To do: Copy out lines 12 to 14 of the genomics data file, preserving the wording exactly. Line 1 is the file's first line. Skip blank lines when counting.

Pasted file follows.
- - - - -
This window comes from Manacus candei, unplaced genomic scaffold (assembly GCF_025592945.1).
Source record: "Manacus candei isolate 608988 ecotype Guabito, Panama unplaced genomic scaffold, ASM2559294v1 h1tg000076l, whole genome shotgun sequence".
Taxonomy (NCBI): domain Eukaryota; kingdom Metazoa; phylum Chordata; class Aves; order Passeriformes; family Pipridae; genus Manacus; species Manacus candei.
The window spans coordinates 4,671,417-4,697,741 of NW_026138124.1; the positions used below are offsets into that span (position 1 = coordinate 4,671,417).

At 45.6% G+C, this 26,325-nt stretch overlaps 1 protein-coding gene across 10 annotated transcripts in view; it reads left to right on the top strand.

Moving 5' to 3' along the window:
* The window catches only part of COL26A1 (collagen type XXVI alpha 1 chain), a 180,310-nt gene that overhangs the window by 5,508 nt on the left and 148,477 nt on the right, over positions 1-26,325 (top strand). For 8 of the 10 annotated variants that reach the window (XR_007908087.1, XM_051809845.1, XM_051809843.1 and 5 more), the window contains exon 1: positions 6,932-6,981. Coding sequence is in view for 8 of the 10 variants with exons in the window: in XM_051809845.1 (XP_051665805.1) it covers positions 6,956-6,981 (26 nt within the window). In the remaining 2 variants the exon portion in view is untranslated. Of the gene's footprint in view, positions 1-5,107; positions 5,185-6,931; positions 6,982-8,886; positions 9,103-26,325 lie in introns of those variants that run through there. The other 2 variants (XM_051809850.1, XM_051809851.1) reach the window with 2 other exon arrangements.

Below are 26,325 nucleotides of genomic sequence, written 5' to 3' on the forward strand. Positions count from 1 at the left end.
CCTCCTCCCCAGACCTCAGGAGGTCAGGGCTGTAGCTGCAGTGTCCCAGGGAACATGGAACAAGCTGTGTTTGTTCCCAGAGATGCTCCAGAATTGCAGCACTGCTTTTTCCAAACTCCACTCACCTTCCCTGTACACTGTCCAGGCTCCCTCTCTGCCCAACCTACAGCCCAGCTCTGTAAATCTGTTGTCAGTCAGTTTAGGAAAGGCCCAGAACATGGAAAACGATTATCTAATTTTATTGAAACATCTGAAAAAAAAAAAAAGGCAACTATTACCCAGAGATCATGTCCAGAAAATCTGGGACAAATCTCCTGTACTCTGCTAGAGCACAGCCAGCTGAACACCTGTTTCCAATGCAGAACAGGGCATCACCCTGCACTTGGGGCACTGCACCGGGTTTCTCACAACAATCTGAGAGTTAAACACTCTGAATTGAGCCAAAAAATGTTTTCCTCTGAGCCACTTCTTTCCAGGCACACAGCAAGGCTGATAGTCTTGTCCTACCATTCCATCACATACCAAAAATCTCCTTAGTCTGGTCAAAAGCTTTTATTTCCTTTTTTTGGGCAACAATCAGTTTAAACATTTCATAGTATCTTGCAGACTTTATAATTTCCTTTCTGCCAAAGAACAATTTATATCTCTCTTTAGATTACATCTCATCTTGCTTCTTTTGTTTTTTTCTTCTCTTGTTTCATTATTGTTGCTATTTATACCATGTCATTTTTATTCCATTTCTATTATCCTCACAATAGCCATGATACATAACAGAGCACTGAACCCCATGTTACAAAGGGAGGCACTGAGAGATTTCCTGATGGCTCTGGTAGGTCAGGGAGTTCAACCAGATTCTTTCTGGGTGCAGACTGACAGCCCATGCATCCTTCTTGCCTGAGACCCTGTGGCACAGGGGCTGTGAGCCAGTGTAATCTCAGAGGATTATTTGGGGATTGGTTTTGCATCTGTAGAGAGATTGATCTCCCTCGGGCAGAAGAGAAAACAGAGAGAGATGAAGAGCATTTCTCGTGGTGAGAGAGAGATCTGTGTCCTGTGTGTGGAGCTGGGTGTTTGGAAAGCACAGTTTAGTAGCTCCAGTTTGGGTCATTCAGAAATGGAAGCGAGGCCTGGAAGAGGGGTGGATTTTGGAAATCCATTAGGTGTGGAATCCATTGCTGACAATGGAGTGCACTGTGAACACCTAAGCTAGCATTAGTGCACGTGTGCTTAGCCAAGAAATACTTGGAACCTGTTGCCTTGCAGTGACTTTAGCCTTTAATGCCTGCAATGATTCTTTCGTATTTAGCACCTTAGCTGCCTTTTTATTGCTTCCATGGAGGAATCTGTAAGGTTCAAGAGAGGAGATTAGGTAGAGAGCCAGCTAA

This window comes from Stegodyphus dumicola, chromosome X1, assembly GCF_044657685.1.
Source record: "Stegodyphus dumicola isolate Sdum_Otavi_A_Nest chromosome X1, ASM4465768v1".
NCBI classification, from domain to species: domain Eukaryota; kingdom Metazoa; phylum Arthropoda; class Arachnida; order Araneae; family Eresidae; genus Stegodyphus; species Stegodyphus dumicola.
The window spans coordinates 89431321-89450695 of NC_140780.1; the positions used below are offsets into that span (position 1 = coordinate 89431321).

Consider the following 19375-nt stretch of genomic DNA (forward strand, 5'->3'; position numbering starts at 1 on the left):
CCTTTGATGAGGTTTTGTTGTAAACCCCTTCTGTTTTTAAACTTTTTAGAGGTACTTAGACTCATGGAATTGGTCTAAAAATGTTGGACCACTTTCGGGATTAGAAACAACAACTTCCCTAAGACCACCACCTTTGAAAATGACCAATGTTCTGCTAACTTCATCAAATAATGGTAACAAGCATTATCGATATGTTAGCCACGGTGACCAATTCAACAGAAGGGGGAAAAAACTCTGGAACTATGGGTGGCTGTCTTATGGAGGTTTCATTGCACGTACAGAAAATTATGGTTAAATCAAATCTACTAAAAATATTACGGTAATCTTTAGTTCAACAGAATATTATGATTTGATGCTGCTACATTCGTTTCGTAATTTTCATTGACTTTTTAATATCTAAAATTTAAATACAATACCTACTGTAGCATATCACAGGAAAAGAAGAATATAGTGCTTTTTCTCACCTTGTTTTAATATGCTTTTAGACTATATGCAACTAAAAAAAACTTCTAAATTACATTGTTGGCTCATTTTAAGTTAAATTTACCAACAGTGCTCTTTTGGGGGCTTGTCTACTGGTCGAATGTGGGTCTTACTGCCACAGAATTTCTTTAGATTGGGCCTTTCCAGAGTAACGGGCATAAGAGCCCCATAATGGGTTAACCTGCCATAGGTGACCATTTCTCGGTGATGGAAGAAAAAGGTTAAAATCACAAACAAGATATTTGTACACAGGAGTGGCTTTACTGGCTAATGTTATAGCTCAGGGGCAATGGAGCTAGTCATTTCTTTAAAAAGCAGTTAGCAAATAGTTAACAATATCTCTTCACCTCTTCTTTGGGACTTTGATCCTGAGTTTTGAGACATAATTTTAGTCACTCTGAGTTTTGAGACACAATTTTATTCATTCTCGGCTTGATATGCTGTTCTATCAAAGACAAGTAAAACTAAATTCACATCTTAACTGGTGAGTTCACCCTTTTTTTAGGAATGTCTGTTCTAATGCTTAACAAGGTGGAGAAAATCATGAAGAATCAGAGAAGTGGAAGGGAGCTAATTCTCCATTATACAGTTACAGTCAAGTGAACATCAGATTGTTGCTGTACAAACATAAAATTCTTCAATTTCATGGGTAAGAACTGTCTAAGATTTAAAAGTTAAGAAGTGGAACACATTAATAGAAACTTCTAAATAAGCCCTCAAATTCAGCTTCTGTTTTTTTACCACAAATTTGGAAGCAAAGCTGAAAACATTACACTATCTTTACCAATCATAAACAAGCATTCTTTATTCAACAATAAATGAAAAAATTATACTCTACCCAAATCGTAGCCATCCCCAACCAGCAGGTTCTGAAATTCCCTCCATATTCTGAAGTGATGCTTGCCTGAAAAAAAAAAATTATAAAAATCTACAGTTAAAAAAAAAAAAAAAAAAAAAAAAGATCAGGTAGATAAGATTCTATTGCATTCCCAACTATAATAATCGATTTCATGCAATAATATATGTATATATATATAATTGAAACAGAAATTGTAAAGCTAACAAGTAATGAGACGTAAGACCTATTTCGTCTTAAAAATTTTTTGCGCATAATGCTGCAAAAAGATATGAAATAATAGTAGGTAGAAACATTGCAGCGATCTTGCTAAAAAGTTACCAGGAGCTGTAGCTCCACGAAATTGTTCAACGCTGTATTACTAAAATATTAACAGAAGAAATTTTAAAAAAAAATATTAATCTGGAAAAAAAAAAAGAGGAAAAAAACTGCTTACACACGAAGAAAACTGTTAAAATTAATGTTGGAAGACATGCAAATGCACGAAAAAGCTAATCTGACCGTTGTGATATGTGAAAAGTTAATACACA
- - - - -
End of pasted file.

NCBI classification, from domain to species: domain Eukaryota; kingdom Metazoa; phylum Arthropoda; class Arachnida; order Araneae; family Eresidae; genus Stegodyphus; species Stegodyphus dumicola.
The window spans coordinates 89431321-89450695 of NC_140780.1; the positions used below are offsets into that span (position 1 = coordinate 89431321).

Consider the following 19375-nt stretch of genomic DNA (forward strand, 5'->3'; position numbering starts at 1 on the left):